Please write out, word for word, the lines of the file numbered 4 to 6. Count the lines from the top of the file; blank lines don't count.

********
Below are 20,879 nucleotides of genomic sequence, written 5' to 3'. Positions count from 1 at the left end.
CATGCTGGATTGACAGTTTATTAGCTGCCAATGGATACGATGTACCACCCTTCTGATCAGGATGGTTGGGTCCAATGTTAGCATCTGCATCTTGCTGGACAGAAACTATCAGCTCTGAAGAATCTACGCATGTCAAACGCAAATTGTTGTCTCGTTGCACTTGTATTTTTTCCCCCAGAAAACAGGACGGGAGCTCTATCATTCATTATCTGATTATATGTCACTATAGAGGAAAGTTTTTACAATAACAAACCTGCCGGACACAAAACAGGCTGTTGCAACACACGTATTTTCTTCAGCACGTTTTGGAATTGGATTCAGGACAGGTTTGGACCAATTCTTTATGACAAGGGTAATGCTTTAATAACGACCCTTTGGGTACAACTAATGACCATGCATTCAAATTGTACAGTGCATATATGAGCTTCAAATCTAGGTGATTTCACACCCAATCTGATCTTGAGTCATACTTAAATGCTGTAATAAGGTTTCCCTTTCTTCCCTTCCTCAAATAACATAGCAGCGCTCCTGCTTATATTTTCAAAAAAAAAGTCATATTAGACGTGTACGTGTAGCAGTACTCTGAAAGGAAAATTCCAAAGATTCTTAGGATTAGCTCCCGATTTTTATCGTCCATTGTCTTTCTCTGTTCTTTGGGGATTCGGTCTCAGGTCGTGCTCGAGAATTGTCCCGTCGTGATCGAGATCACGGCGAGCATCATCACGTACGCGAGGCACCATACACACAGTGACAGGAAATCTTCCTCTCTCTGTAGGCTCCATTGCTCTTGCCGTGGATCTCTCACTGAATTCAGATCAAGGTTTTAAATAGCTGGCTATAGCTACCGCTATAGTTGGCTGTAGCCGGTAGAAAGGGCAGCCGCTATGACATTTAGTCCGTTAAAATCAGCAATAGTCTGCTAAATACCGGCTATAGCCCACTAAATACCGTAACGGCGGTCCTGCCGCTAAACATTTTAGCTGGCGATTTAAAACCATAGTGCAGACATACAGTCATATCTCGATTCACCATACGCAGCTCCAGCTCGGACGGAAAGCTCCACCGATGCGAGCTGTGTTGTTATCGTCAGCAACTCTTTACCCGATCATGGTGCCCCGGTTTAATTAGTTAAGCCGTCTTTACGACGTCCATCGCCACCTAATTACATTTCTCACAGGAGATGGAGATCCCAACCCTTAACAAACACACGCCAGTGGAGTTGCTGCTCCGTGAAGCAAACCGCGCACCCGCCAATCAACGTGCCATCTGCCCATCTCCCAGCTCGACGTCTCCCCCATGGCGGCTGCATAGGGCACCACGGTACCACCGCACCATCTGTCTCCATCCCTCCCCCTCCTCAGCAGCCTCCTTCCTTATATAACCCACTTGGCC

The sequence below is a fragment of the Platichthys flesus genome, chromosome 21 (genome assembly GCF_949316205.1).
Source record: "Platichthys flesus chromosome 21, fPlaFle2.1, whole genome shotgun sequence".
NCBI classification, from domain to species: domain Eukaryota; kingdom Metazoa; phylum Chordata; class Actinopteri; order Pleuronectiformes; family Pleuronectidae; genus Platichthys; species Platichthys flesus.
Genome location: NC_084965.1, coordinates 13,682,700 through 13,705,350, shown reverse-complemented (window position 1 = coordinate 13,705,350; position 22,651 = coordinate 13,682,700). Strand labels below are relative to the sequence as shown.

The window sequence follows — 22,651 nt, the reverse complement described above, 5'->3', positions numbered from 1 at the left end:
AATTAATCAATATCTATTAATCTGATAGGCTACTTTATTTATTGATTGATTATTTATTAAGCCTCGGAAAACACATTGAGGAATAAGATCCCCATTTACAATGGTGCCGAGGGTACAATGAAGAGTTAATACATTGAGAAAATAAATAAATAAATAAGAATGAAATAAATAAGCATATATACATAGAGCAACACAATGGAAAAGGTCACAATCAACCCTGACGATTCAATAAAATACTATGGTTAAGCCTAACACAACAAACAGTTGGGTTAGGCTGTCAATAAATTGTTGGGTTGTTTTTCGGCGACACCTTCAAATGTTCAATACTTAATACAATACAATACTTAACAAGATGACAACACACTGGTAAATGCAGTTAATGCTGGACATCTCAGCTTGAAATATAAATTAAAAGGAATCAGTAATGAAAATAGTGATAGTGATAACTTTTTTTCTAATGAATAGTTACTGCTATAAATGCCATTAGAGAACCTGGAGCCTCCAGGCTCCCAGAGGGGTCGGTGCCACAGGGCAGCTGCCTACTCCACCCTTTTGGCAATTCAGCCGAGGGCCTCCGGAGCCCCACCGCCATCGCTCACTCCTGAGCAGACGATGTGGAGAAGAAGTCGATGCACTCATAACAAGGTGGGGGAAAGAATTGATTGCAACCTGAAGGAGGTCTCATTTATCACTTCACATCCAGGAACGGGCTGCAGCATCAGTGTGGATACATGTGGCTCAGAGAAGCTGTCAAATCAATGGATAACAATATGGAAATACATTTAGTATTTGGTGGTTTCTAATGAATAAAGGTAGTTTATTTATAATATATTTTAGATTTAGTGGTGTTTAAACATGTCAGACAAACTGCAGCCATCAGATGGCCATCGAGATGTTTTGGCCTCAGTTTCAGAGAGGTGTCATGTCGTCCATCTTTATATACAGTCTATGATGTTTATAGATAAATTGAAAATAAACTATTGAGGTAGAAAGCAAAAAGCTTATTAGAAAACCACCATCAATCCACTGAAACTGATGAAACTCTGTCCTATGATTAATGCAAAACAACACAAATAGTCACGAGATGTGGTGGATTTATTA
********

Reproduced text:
Source record: "Platichthys flesus chromosome 21, fPlaFle2.1, whole genome shotgun sequence".
NCBI classification, from domain to species: domain Eukaryota; kingdom Metazoa; phylum Chordata; class Actinopteri; order Pleuronectiformes; family Pleuronectidae; genus Platichthys; species Platichthys flesus.
Genome location: NC_084965.1, coordinates 13,682,700 through 13,705,350, shown reverse-complemented (window position 1 = coordinate 13,705,350; position 22,651 = coordinate 13,682,700). Strand labels below are relative to the sequence as shown.